You should seek medical help if you experience these during your first period after a C-section.
1. Extremely Heavy Flow
If you end up changing the pad multiple times a day, then it’s time to see your gynaecologist.
If you get a fever along with the first period or after that, then you should visit your gynaecologist.
3. Long-lasting Period
A seven-day period is normal, but bleeding which continues beyond that is not.
4. Severe Pain
If you suffer from unbearable pain and stomach cramps, it’s best to seek medical advice.
If you experience exhaustion throughout the day or display any signs of anaemia, the earlier you see your doctor, the better.
6. Absence of Periods
In the case of breastfeeding women, it can take more than six months for the first period to occur after a C-section. If a period does not occur even after six months, consult your gynaecologist.
1. Can I Get Pregnant Fast After a C-section?
The answer to this question is not necessarily ‘no’, but it is advised to wait at least 6 months before you get pregnant again. The longer you wait, the more your C-section scar will heal, so the safest time period is approximately a year.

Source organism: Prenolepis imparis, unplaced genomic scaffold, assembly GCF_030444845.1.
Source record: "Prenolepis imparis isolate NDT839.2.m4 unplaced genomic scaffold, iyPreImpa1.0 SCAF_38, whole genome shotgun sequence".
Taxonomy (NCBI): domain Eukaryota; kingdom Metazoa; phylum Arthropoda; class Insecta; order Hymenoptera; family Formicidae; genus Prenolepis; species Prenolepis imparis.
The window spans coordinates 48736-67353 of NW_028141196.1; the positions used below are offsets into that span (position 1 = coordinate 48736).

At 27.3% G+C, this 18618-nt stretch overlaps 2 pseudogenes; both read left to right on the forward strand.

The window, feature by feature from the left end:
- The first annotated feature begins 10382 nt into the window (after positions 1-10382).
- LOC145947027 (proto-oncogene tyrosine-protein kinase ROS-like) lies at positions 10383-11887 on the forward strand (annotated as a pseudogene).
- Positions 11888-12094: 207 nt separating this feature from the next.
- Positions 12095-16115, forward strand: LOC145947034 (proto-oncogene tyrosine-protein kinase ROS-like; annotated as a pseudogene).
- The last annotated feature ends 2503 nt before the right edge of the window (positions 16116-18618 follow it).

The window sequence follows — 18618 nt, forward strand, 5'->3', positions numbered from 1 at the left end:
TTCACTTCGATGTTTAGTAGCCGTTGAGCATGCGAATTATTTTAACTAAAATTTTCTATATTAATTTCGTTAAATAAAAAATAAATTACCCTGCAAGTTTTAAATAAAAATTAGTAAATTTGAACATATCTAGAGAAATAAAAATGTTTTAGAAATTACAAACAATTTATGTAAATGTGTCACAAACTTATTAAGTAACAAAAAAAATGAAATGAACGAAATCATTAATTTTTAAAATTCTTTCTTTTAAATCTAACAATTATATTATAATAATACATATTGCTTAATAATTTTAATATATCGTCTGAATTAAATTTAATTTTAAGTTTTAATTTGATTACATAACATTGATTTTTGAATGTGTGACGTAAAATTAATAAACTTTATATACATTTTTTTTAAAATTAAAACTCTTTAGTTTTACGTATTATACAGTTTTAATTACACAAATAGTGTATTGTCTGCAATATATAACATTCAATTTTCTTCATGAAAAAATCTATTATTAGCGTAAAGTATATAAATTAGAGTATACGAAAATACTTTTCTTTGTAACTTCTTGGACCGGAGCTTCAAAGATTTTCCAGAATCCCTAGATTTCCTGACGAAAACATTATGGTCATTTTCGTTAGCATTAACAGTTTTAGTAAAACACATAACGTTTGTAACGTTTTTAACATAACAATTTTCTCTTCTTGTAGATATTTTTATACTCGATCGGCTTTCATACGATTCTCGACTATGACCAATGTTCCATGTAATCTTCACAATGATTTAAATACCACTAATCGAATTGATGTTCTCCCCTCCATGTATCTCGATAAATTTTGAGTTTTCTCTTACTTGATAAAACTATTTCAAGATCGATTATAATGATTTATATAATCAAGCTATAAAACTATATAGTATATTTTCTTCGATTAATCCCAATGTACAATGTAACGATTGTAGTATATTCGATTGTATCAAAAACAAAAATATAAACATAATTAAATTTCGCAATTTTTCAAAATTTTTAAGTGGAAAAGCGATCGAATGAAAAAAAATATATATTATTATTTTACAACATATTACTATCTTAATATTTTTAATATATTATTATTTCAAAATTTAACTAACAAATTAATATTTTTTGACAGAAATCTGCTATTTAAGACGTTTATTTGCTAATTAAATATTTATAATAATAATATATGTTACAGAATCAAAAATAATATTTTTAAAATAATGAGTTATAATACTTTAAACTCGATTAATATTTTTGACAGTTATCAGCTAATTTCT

2. Why Does Your C-Section Scar Hurt During Period?
You might be experiencing pain as the uterus contracts during a period, thus causing pain to the scar as well. However, if you notice any other symptoms such as swelling or brown leakage from the scar during your period, contact a doctor immediately, as you may have developed scar endometriosis. Don’t panic, as it is a rare instance.
3. How Can I Predict Whether It’s Lochia Or Period?
Lochia occurs the initial days of giving birth, as the body sheds blood and lining. It usually gets lighter in colour as days go by, unlike a period. Additionally, your period will return ideally 6-8 weeks after giving birth.
There will be changes in your body as well as your menstrual cycle after a C-section. The key is to take care of your health, be stress-free and enjoy motherhood. Consult your doctor as and when necessary.
1. When will my periods start again after pregnancy?; NHS; https://www.nhs.uk/common-health-questions/pregnancy/when-will-my-periods-start-again-after-pregnancy/; April 2021
2. Menstrual cycle: What’s normal, what’s not; Mayo Clinic; https://www.mayoclinic.org/healthy-lifestyle/womens-health/in-depth/menstrual-cycle/art-20047186?pg=2; April 2023
3. Do Your Periods Change After Pregnancy?; Cleveland Clinic; https://health.clevelandclinic.org/do-your-periods-change-after-pregnancy/; May 2019
4. Danielpour. P, Layke. J, Durie. N, et al.; Scar endometriosis – a rare cause for a painful scar: A case report and review of the literature; PubMed Central; https://www.ncbi.nlm.nih.gov/pmc/articles/PMC2851454/; 2010
5. Lochia; Cleveland Clinic; https://my.clevelandclinic.org/health/symptoms/22485-lochia; March 2022